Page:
by Nicolas Christopher

This book is a stunning oddity, part noir, part magical city narrative. It reminds me a little of Mark Helprin’s Winter’s Tale (one of my favorites) crossed with Tim Power’s Anubis Gates. This book’s narrator is Leo, a photographer, who falls in with the title character, an unforgettable femme fatale. Veronica is the daughter of an illusionist who has, through an assistant’s sabotage, disappeared, doomed to wander through time. She enlists Leo’s help to bring him back. The book is also an eloquent love letter to a New York City that should – and sometimes does – exist.


By Kathryn Davis

This is an extraordinary novel dealing with the weird friendship between an elderly Danish opera composer and her neighbor. It’s part fairy tale, part invented opera, part realistic story of adultery and murder. It reminds me a bit of Isak Dinesen’s Winter’s Tales, and it contains some totally incredible descriptions of invented operas, of their sets and stagings. This is a good bet for the girl who has read everything, because Davis – being a distinctly hybrid genre writer , part speculative and part literary, but marketed largely as lit- is not as known as I’d like her to be. I happened upon her completely accidentally.  I can’t recommend Kathyrn Davis enough. I read all her novels this year.


by Daniel Abadie

A gorgeous and lavish biography of French husband and wife surrealists Francois-Xavier and Claude Lalanne. The book is full of the most stunning photographs of the duo’s work, ranging from a giant metal desk in the shape of a rhinoceros to Salvador Dali’s escargot-shaped silverware.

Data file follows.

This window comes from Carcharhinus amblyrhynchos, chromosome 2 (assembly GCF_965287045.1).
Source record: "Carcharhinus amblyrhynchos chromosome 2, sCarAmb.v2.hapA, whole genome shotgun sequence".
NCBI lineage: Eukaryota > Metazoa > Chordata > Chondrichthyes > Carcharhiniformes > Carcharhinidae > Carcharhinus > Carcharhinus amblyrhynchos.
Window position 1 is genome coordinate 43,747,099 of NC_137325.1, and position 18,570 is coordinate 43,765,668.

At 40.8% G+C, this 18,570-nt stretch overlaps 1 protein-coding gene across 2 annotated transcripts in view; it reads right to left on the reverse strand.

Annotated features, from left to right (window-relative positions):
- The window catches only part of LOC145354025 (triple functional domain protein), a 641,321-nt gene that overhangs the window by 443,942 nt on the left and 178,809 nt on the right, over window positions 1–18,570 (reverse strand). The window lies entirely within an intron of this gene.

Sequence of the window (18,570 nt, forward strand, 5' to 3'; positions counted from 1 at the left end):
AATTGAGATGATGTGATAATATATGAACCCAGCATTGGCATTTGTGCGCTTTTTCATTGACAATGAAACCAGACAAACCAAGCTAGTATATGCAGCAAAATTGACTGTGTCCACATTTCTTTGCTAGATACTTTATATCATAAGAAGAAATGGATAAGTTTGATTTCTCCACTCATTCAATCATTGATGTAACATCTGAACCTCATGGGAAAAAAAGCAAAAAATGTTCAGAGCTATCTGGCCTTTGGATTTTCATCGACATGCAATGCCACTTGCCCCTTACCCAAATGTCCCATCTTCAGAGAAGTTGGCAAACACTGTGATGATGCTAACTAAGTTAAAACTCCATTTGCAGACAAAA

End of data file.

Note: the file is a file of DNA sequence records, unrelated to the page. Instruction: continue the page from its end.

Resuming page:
While you’re at it, you might also get her this gorgeous limited edition Cabinet of Curiousities print of a squid inside a jar by Suzanne Norris.


What else? How about this? Catbird NYC has a bunch of cool weird doodads, and it turns out that I (or you know, the woman mentioned above) want all of them.  Especially this fighting bears ring.

Wrap these books individually in handprinted paper. Tie the whole thing with velvet ribbon. (PS: These gifts are great for dudes too. Even the ring would look good on the finger of a confident guy, in my humble opinion.)
ADDENDUM:  I thought of a few other books which fit beautifully into this list, and could easily be swapped in for satisfaction to your giftee. I’ll probably just keep adding. In brief.
Rikki Ducornet’s THE JADE CABINET – One part Alice in Wonderland, one part memory palace love story, sister story, trouble tale – “Let’s suppose the memory is a cabinet of chameleons and the mind as unstable as the moon.”  Amazing.
THE HEARING TRUMPET.  A surrealist oddity written by the firebrand painter Leonora Carrington.  A 92 year old woman is packed off to an old folk’s home – but the home is not as expected. It contains a gate to the underworld, as well as skillions of other oddities. It’s hilarious and fantastical and rebellious.

4 thoughts on “LITERARY GEEK GIFTGUIDE (By Genre) – #1 Gifts for The New Weird Woman

  1. I love this! Great gift ideas. I’m taking it upon myself to add the book Her Fearful Symmetry to the list. It fits right along with your sort of goth/booklovin’/romantic/couch-lounger gift package.

  2. Pingback: A Few Good Gift Guides | BOOK RIOT